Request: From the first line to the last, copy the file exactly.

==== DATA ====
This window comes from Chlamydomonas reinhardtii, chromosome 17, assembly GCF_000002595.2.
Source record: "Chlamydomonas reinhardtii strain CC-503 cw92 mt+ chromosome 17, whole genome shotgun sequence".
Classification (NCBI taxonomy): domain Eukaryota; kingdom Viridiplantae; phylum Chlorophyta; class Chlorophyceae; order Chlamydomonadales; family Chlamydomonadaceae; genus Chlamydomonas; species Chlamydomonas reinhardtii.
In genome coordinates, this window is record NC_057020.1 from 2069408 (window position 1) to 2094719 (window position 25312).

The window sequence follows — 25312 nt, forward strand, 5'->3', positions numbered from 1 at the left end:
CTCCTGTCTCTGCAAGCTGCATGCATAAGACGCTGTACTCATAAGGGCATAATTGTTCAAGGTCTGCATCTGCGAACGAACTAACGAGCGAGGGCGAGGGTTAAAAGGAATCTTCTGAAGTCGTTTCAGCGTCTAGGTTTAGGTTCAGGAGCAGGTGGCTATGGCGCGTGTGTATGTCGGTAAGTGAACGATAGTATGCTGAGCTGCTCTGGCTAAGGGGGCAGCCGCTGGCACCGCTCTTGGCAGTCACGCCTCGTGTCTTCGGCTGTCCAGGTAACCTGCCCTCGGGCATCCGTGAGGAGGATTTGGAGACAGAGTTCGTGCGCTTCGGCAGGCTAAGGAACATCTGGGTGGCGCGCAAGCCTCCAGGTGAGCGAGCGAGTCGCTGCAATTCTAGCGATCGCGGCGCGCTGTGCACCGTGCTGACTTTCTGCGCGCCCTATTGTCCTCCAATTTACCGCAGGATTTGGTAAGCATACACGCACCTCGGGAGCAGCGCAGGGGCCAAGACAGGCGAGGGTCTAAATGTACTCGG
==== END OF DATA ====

This window comes from Chlamydomonas reinhardtii, chromosome 17, assembly GCF_000002595.2.
Source record: "Chlamydomonas reinhardtii strain CC-503 cw92 mt+ chromosome 17, whole genome shotgun sequence".
Classification (NCBI taxonomy): domain Eukaryota; kingdom Viridiplantae; phylum Chlorophyta; class Chlorophyceae; order Chlamydomonadales; family Chlamydomonadaceae; genus Chlamydomonas; species Chlamydomonas reinhardtii.
In genome coordinates, this window is record NC_057020.1 from 2069408 (window position 1) to 2094719 (window position 25312).

The window sequence follows — 25312 nt, forward strand, 5'->3', positions numbered from 1 at the left end:
CTCCTGTCTCTGCAAGCTGCATGCATAAGACGCTGTACTCATAAGGGCATAATTGTTCAAGGTCTGCATCTGCGAACGAACTAACGAGCGAGGGCGAGGGTTAAAAGGAATCTTCTGAAGTCGTTTCAGCGTCTAGGTTTAGGTTCAGGAGCAGGTGGCTATGGCGCGTGTGTATGTCGGTAAGTGAACGATAGTATGCTGAGCTGCTCTGGCTAAGGGGGCAGCCGCTGGCACCGCTCTTGGCAGTCACGCCTCGTGTCTTCGGCTGTCCAGGTAACCTGCCCTCGGGCATCCGTGAGGAGGATTTGGAGACAGAGTTCGTGCGCTTCGGCAGGCTAAGGAACATCTGGGTGGCGCGCAAGCCTCCAGGTGAGCGAGCGAGTCGCTGCAATTCTAGCGATCGCGGCGCGCTGTGCACCGTGCTGACTTTCTGCGCGCCCTATTGTCCTCCAATTTACCGCAGGATTTGGTAAGCATACACGCACCTCGGGAGCAGCGCAGGGGCCAAGACAGGCGAGGGTCTAAATGTACTCGG